• Lord Justice (Mikey Mitchell) won the 3-mile 125 handicap hurdle for Fisher and Bruton Street, rallying from off the pace to win by 4 1/2 lengths over Irish raider Stooshie from the Gordon Elliott barn with Motivational third. Bred in Ireland, the winner collected his second American hurdle score after winning an allowance race over the course last year.
• Riverdee Stable’s City Dreamer (McDermott) got up in the final yards to win the $100,000 Marcellus Frost novice stakes by a neck over Help From Heaven with Winston C third. Five horses – the first three home plus Chief Justice and Barnacle Bill – jumped the last with chances. Trained by Fisher, the winner captured his first American score after winning twice over hurdles in England in 2017. The Irish-bred son of Casamento was fourth two weeks earlier at the Queen’s Cup.
• Sheppard won the $50,000 Margaret Henley filly and mare hurdle stakes as the owner and trainer of Wigwam Baby (Aaron Sinnott), who put an experience edge to work while winning by 1 1/4 lengths over Down Royal with Sarah Joyce third. The latter was bidding for a third consecutive win in the race. Bred by Sheppard and Bill Pape, Wigwam Baby came into the race with 15 career starts over jumps. Among 11 starters, only Sarah Joyce (with 16) had more than seven prior starts. Wigwam Baby halted a losing streak dating to April 23, 2016.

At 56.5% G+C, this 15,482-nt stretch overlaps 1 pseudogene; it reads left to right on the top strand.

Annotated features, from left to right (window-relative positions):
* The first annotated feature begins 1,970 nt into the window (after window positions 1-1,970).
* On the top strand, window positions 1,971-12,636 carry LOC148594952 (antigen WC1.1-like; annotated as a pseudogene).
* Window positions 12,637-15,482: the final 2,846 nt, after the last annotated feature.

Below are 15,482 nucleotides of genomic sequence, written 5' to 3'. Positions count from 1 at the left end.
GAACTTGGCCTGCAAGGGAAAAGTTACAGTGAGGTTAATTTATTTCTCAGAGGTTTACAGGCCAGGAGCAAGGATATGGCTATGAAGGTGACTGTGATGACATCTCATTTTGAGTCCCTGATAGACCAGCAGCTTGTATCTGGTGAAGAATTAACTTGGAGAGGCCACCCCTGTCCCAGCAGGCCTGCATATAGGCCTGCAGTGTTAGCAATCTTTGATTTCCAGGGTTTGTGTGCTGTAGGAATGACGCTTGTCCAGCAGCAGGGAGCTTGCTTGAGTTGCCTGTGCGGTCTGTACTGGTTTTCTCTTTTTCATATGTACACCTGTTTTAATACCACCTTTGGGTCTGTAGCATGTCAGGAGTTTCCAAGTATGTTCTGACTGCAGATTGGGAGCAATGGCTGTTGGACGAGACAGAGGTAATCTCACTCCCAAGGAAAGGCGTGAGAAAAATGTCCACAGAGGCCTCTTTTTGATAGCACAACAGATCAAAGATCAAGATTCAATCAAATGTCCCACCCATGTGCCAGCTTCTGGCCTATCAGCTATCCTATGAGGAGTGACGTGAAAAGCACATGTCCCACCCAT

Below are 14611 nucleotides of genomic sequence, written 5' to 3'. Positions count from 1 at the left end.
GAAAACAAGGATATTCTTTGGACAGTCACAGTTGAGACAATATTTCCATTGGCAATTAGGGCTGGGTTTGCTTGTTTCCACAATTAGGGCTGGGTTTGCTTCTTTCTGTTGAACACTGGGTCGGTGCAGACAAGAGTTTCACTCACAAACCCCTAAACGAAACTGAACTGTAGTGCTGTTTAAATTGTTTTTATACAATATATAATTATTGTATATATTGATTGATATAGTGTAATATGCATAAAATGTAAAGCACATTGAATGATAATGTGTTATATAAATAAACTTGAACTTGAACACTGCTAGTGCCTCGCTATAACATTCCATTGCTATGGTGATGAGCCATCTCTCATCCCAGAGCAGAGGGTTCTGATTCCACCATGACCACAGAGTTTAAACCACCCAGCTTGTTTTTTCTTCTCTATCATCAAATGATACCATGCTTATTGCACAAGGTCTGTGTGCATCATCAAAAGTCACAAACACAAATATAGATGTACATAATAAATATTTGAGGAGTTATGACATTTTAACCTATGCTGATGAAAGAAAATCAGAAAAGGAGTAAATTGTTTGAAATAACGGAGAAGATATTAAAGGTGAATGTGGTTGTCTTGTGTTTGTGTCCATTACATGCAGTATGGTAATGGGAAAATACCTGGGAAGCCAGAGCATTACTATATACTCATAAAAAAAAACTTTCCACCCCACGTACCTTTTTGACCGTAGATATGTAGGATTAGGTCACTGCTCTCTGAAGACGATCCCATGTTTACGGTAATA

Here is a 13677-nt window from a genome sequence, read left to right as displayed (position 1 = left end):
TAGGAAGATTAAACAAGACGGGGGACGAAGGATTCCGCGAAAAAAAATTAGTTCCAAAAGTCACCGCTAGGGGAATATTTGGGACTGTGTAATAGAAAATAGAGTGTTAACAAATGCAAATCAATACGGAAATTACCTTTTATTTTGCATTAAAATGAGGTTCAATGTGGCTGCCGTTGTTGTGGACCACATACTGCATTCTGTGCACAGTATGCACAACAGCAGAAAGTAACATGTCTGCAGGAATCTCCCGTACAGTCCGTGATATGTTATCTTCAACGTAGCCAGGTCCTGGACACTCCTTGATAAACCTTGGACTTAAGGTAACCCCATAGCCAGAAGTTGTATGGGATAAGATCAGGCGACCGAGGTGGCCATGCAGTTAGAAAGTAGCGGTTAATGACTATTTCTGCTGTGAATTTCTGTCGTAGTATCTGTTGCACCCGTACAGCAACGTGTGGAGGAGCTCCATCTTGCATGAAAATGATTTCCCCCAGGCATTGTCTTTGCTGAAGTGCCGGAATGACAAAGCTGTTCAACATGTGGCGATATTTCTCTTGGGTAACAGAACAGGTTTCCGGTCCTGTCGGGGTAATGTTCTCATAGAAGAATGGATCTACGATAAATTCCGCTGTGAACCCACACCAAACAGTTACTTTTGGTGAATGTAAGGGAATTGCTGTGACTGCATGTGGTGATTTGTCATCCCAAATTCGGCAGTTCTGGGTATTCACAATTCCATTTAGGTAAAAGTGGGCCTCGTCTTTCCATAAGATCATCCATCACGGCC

• Rosbrian Farm and the Half Married Syndicate’s Markhan ran away with the $40,000 maiden hurdle for the Irish. Davy Russell rode the winner for trainer Gordon Elliott. Bred in Kentucky, the son of Birdstone sold for $13,000 at Keeneland September in 2014 and came into Saturday with five wins in 37 starts in Ireland and England. The 6-year-old had placed in three of four hurdle starts last year and came into Saturday off a 2-mile flat win on the all-weather at Dundalk in March. Snap Decision rallied late to be second with Archanova third.
• The four-horse allowance timber turned into a three-horse race as Satish lost Sinnott at the first fence. Dolly Fisher’s Schoodic (Hadden Frost) improved to 2-for-2 over timber with a 16 3/4-length win over Mercoeur, who set a crawling pace. Codrington College was even farther back in third. Schoodic won stakes over hurdles before converting this year and winning a maiden timber at My Lady’s Manor in April.
• Fisher’s four wins gave him 17 on the year, 10 more than his nearest rival (Sheppard).